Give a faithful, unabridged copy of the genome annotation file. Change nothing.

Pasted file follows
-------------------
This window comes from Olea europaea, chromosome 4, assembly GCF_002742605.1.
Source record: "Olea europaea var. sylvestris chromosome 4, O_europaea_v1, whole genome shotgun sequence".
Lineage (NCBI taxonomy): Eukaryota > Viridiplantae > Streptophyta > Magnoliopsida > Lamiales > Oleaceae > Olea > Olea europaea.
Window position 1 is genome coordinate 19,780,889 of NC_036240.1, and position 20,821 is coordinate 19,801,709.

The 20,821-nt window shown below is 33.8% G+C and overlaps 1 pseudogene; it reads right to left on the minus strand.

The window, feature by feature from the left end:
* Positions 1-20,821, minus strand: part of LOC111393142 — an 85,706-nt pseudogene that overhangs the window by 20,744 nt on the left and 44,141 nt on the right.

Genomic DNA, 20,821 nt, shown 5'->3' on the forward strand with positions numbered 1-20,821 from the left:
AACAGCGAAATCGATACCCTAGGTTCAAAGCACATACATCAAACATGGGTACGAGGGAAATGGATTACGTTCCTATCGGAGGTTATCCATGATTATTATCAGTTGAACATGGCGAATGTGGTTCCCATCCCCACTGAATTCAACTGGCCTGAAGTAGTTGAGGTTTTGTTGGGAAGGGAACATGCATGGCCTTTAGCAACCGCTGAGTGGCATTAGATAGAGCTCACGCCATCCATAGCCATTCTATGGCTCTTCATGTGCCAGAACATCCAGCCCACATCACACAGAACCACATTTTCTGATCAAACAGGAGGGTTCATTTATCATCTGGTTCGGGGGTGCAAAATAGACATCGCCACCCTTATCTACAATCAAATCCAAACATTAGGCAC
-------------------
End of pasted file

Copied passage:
This window comes from Olea europaea, chromosome 4, assembly GCF_002742605.1.
Source record: "Olea europaea var. sylvestris chromosome 4, O_europaea_v1, whole genome shotgun sequence".
Lineage (NCBI taxonomy): Eukaryota > Viridiplantae > Streptophyta > Magnoliopsida > Lamiales > Oleaceae > Olea > Olea europaea.
Window position 1 is genome coordinate 19,780,889 of NC_036240.1, and position 20,821 is coordinate 19,801,709.

The 20,821-nt window shown below is 33.8% G+C and overlaps 1 pseudogene; it reads right to left on the minus strand.

The window, feature by feature from the left end:
* Positions 1-20,821, minus strand: part of LOC111393142 — an 85,706-nt pseudogene that overhangs the window by 20,744 nt on the left and 44,141 nt on the right.

Genomic DNA, 20,821 nt, shown 5'->3' on the forward strand with positions numbered 1-20,821 from the left:
AACAGCGAAATCGATACCCTAGGTTCAAAGCACATACATCAAACATGGGTACGAGGGAAATGGATTACGTTCCTATCGGAGGTTATCCATGATTATTATCAGTTGAACATGGCGAATGTGGTTCCCATCCCCACTGAATTCAACTGGCCTGAAGTAGTTGAGGTTTTGTTGGGAAGGGAACATGCATGGCCTTTAGCAACCGCTGAGTGGCATTAGATAGAGCTCACGCCATCCATAGCCATTCTATGGCTCTTCATGTGCCAGAACATCCAGCCCACATCACACAGAACCACATTTTCTGATCAAACAGGAGGGTTCATTTATCATCTGGTTCGGGGGTGCAAAATAGACATCGCCACCCTTATCTACAATCAAATCCAAACATTAGGCAC